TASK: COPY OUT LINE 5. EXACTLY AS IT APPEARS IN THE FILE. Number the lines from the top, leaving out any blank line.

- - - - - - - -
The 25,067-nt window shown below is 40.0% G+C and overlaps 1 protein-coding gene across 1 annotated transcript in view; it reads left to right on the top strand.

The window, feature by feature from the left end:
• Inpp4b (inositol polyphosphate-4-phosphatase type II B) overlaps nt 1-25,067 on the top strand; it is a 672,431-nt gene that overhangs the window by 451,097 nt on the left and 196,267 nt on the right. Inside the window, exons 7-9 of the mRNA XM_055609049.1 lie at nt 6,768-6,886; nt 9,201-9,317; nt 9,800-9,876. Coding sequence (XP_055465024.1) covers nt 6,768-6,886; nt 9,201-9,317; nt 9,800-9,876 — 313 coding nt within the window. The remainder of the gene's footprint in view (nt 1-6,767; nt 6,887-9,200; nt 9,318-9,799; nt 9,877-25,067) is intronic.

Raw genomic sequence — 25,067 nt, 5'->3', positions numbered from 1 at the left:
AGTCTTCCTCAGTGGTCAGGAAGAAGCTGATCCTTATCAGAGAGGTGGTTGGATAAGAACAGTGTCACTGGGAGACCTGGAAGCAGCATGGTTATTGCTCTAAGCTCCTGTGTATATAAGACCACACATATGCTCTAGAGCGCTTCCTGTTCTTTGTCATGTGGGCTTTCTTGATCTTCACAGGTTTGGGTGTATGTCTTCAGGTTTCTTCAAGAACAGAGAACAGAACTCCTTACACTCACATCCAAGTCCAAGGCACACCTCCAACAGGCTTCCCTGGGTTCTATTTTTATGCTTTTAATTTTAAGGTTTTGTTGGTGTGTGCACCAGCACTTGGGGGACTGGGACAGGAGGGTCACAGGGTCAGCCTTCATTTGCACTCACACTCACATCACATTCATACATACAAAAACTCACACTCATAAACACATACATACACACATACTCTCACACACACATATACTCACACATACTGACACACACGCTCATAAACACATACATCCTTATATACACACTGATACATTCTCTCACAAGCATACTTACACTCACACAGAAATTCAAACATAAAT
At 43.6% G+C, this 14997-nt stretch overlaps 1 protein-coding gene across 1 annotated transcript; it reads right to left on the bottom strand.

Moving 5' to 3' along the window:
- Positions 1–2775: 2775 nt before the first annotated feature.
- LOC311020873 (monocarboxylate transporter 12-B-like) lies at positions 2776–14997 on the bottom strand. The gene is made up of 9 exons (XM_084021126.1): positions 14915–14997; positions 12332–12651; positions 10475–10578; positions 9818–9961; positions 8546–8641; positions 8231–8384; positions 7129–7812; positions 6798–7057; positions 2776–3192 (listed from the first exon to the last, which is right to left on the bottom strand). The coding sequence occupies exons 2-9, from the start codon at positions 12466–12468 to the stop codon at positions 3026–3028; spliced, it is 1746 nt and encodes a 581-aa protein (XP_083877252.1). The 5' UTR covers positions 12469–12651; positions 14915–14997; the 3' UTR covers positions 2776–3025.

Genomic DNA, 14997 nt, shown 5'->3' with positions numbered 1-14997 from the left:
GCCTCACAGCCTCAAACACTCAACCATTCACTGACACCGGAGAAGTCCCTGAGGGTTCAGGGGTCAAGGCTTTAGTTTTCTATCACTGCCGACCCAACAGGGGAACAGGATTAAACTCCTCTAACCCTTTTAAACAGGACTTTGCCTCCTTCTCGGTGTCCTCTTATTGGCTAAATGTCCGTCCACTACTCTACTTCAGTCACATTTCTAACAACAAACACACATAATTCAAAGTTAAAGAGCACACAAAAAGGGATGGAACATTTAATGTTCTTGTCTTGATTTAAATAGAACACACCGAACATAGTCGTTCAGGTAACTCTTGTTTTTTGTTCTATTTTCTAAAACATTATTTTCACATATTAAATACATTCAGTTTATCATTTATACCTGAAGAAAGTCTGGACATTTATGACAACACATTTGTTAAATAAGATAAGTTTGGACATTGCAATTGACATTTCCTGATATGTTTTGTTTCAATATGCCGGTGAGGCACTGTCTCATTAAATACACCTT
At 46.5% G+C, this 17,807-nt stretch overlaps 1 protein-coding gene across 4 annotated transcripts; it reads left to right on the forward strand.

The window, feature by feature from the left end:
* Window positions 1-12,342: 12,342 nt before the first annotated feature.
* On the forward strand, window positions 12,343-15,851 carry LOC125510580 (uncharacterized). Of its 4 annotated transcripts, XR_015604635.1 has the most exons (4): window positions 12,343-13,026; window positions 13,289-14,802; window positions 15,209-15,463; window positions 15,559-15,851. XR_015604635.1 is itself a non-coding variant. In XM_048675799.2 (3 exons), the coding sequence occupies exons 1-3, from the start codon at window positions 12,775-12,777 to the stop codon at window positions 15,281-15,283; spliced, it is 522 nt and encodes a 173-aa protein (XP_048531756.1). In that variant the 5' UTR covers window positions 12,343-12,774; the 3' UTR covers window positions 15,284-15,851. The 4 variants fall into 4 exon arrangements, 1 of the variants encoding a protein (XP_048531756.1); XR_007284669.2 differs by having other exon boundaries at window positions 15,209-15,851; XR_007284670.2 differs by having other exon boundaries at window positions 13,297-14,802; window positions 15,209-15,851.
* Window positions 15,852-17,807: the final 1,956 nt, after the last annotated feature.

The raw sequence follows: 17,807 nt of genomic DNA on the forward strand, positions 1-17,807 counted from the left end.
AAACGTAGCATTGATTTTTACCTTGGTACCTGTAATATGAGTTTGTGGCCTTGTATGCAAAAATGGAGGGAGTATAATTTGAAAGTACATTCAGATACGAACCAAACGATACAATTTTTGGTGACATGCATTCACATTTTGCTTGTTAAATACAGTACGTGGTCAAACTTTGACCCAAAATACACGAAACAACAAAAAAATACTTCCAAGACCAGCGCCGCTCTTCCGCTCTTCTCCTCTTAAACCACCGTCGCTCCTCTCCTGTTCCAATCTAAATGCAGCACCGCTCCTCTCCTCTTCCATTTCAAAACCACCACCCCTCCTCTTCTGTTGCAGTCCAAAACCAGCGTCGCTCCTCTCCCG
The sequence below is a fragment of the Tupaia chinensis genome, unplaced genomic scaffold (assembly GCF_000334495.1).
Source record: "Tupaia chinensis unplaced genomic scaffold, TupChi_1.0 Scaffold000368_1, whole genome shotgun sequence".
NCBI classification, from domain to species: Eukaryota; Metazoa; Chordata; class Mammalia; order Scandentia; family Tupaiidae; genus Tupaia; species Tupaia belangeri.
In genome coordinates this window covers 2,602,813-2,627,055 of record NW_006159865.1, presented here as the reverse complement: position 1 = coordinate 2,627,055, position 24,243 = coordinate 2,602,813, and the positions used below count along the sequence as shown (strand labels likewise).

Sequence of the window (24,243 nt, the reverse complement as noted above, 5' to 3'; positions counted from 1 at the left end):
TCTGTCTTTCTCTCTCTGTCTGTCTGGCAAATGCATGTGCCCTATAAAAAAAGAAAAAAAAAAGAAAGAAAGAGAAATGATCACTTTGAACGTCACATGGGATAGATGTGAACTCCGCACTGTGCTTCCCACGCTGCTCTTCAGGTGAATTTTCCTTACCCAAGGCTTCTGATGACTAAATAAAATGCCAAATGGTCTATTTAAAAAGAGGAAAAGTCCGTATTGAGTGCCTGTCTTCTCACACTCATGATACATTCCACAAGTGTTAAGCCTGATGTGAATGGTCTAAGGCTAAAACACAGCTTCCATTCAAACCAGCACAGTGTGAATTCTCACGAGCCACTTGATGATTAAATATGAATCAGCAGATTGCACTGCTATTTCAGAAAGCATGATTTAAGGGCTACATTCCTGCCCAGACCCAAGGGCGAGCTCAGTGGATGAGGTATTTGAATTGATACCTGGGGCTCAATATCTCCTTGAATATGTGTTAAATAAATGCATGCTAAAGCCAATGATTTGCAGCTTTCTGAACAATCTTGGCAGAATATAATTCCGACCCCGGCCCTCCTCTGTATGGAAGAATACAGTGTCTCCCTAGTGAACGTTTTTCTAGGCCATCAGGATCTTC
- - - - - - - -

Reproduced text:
AGTCTTCCTCAGTGGTCAGGAAGAAGCTGATCCTTATCAGAGAGGTGGTTGGATAAGAACAGTGTCACTGGGAGACCTGGAAGCAGCATGGTTATTGCTCTAAGCTCCTGTGTATATAAGACCACACATATGCTCTAGAGCGCTTCCTGTTCTTTGTCATGTGGGCTTTCTTGATCTTCACAGGTTTGGGTGTATGTCTTCAGGTTTCTTCAAGAACAGAGAACAGAACTCCTTACACTCACATCCAAGTCCAAGGCACACCTCCAACAGGCTTCCCTGGGTTCTATTTTTATGCTTTTAATTTTAAGGTTTTGTTGGTGTGTGCACCAGCACTTGGGGGACTGGGACAGGAGGGTCACAGGGTCAGCCTTCATTTGCACTCACACTCACATCACATTCATACATACAAAAACTCACACTCATAAACACATACATACACACATACTCTCACACACACATATACTCACACATACTGACACACACGCTCATAAACACATACATCCTTATATACACACTGATACATTCTCTCACAAGCATACTTACACTCACACAGAAATTCAAACATAAAT